KCR succeeds where Chandrababu Naidu failed
Naidu, who is known for his ruthless political instinct, this time failed to assess the hostility against him by a sizeable Telangana population.
About a decade-and-a-half ago, KCR’s former colleague and Telugu Desam Party supremo N Chandrababu Naidu, now chief minister of truncated Andhra Pradesh, had also dissolved the assembly early.
However, KCR succeeded where Naidu failed. While KCR’s bet paid rich dividends, Naidu failed to overcome anti-incumbency back then even after surviving an assassination bid by Maoists in October 2003.
The KCR-led TRS swept the polls to record a landslide victory on Tuesday, winning over two-thirds of the 119 seats and improving its tally from 63 in 2014, immediately after the formation of Telangana.
“Failure to judge the anti-incumbency and overestimating the sympathy wave from an assassination bid on him had forced Naidu to stay away from power for 10 long years in united Andhra Pradesh,” political analyst Manchala Srinivasa Rao said. “As against this, KCR not only assessed the large loyalist base of welfare scheme beneficiaries running to over a crore, but also banked on the votes of Muslim minorities, who account for over 12% of Telangana’s population.”
Naidu, who is known for his ruthless political instinct, this time failed to assess the hostility against him by a sizeable Telangana population, said political analyst Telakapalli Ravi.
“This negative perception had largely emanated from the longstanding stance that TDP took on statehood to Telangana,” Ravi said. “KCR, widely known as a hard-hitting orator for decades, was successful in conveying most political messages in non-political language and local idiom, while Naidu failed to connect with the masses at large.”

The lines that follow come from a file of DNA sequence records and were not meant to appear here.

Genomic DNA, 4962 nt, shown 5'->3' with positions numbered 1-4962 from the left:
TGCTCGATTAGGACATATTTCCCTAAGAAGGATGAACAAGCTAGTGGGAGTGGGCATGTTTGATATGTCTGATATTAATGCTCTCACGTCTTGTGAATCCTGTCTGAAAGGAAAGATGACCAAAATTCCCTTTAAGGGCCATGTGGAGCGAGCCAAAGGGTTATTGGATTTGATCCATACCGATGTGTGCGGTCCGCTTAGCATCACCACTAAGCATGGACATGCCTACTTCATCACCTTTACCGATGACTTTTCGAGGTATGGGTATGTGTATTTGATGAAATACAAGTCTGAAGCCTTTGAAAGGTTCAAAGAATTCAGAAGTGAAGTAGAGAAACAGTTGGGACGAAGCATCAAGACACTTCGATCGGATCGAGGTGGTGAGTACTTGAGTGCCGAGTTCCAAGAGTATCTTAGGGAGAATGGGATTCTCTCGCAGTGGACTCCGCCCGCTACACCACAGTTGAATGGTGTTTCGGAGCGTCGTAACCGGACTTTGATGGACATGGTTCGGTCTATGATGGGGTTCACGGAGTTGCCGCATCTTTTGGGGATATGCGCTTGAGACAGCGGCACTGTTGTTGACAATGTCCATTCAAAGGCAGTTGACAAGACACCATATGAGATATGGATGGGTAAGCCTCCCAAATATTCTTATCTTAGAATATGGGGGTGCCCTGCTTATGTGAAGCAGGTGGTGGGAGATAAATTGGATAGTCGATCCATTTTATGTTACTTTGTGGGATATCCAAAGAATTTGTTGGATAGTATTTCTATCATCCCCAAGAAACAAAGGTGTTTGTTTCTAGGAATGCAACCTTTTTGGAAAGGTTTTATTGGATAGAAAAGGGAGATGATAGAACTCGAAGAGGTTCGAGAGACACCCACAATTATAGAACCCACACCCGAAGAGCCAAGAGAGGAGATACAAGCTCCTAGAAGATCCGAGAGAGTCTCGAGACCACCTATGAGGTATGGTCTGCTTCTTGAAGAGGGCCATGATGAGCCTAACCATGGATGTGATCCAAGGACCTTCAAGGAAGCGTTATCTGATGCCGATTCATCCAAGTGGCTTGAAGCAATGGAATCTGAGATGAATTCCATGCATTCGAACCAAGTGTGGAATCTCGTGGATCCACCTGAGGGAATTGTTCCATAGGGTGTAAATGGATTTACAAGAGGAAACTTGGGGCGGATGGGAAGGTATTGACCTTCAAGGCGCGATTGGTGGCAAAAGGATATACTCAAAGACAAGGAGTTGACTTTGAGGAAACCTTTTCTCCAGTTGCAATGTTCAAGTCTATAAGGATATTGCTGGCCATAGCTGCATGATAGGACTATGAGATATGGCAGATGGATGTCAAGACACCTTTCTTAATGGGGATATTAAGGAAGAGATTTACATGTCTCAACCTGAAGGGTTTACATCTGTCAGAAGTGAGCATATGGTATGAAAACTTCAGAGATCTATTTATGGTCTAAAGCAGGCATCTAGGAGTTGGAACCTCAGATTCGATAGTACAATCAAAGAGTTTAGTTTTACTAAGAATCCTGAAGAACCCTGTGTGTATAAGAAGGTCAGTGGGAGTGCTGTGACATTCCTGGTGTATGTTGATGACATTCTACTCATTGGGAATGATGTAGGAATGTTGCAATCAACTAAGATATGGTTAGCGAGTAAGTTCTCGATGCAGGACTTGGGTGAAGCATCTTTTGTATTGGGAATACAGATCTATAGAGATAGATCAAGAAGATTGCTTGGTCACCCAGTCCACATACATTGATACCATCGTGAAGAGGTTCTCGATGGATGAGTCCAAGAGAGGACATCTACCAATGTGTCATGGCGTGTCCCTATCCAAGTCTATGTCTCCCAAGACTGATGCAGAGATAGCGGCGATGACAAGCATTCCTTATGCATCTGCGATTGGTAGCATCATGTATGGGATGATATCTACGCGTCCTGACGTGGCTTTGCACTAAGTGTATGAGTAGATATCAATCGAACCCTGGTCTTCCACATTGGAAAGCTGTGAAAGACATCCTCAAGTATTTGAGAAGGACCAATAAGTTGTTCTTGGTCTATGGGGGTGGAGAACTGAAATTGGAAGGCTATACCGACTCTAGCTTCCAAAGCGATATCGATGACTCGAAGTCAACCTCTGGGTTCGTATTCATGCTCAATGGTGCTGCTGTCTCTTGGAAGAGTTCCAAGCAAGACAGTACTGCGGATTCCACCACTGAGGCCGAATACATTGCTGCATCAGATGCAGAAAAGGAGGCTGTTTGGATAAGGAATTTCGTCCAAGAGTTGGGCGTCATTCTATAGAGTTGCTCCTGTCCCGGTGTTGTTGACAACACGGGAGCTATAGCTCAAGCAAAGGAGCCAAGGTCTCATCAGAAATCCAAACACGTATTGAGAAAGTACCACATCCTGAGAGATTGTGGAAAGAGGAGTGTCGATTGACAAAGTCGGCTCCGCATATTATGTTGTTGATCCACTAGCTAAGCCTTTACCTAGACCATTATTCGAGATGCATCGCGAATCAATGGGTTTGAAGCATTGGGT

According to Ravi, another reason for Naidu’s failure was his inability back in 2004 to gauge the dynamics of scheduling assembly elections with general elections.
“KCR assessed it well that scheduling the assembly elections with Lok Sabha in 2019 may be counterproductive as it could largely emerge as a fight between the BJP’s Narendra Modi and Congress’ Rahul Gandhi at the national level and may help the Congress in Telangana to gain in the process,” said Srinivasa Rao. “Riding on the feel-good factor, KCR preferred to delink the assembly polls from the general elections.”
Analysts said Naidu’s active campaigning proved to be counterproductive.
“Here, KCR swiftly shifted gears and focussed his efforts on arousing regional sentiments among the native Telangana voters quite effectively to highlight the likely threat of welfare and development projects being shelved if the Congress-led People’s Front at the guidance of Naidu came to power,” said Rao.
KCR succeeded in portraying Naidu as a villain who would stall Telangana’s irrigation projects, a perception that the Andhra CM was unable to overcome with denials.
“Instead of becoming an asset to the Congress-led People’s Front, Naidu ended up as a liability and helped his rival KCR to overcome anti-incumbency,” said Rao.